So they turned up today, my new Sigma UltraCores, and very nice they look too in their smart Icon case. Time to hit the board and see how they perform!
Of course this won’t be my first test of them. I spent many happy hours playing around with the prototypes before returning them to Unicorn HQ with my blessing to proceed to production. Still, even for a world-weary old darting curmudgeon like me, there’s nothing like getting some new arrers in the post to inspire a bout of faintly juvenile enthusiasm.
Now it would be quite understandable for you to question the benefit of a low standard player such as I testing darts designed to facilitate streams of 180s and 100+ checkouts. Be assured there is method in my inability. Firstly, there are always skill-independent factors such as usability, durability, and QA to check. Secondly, I’m not really testing where the darts land so much as how they fly and how it feels to throw them in terms of grip, balance, etc.
The special consideration here with any Unicorn UltraCore dart is that balance can be tuned, as can weight, by altering the sequence of the polymer and tungsten barrel inserts supplied. The original UltraCore One and new UltraCore Two and player barrels all take four inserts, giving sixteen balance/weight combinations, whereas the new Sigma version takes three, giving eight combinations (add one more combo to those if you include the no insert option).
This discrepancy is because the very tunability of an UltraCore barrel precludes supplying it with pre-determined shaft and flights to give the type of precision accuracy-optimised aerodynamics found in a Sigma Pro or Super Pro. By comparison, stability optimisation, such as found in the old Sigma One and current Sigma X models, has a little more leeway and, given just three inserts and reduced barrel length, can thus be sufficiently reconciled with the UltraCore concept.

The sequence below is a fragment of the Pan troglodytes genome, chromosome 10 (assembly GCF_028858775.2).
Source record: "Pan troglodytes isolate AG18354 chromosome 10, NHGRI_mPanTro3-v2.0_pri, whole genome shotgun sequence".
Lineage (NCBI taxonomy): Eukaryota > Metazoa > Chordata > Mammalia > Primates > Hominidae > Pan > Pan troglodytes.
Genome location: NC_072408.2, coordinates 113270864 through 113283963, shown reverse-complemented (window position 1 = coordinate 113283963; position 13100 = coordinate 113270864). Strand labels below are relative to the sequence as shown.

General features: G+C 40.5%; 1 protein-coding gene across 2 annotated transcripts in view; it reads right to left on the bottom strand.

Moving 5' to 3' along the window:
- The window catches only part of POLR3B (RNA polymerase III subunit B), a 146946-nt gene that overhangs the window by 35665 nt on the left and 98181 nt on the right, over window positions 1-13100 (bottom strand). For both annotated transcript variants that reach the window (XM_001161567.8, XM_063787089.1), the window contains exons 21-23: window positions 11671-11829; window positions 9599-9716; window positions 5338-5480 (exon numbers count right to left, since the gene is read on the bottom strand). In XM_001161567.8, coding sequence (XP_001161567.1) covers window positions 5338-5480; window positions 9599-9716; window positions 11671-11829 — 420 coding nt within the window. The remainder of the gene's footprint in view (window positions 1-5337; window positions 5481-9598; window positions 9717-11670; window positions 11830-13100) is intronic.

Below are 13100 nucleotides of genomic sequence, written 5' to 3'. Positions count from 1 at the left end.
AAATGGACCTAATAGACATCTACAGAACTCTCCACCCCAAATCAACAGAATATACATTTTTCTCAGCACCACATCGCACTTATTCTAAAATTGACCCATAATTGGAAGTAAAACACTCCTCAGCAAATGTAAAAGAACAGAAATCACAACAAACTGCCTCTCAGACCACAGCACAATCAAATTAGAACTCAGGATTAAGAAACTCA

That said, Sigma UltraCores do have a theoretically optimum insert sequence for stability optimisation, which happens to be polymer-tungsten-polymer in steel tip mode (giving a 20gm barrel with point) and three polymers in soft tip (giving an 18gm all-up dart).
I’ve said before that no amount of theoretical aerodynamic optimisation will compensate for the weight or balance of a dart not suiting you in practice. Hence I’m more than a bit suspicious that psychology has played no small part in my finding, after a lot of trial and error in steel-tip mode, that in my case theory and practice coincide and the polymer-tungsten-polymer sequence suits me best. Next time maybe I’ll be more scientific and recruit someone to change the inserts for me so I can do a proper blind trial!
Should you decide to get a set of these new Sigmas (if you are interested, more about them on Page 14 of the 2017 Book of Darts, downloadable from this website), I hope you have as much fun as I did in tuning them to your personal specifications. Biased I may be, but I reckon they’re pretty cool darts. They might even take over from my Sigma Xs (which in turn took over from 950 Ones) as my weapons of choice!
Speaking of Sigma 950 Ones, you may notice that they aren’t in the 2017 Book. If you’re mourning their departure, fear not – even if you don’t fancy the Sigma Xs, the 970 barrels, when fitted with One shafts and flights, should perform much the same in flight and, as I’ve also said before, are actually a technically “purer” Sigma.
Before I sign off, a sneak preview as to what might be the subject of my next blog. I’m very aware that all my jabbering on about Sigma darts (and you can’t expect me not to write about my pet project from time to time!) invites the understandable question “if they’re so great, why does no top pro use them, at least unmodified?”
Obviously this is partly because no off-the-peg barrel can hope to suit manufacturer-sponsored players - who can try out as many different patterns as they wish over many hours of practice - as well as one customised to their exact specifications. Moreover, it’s also linked to why there is an increasing, and I might argue not inevitably justified, tendency for modern pros to favour comparatively long, straight barrels fitted with large flights.
Interestingly, there are, as you may have observed, notable exceptions. But perhaps more on that next time!
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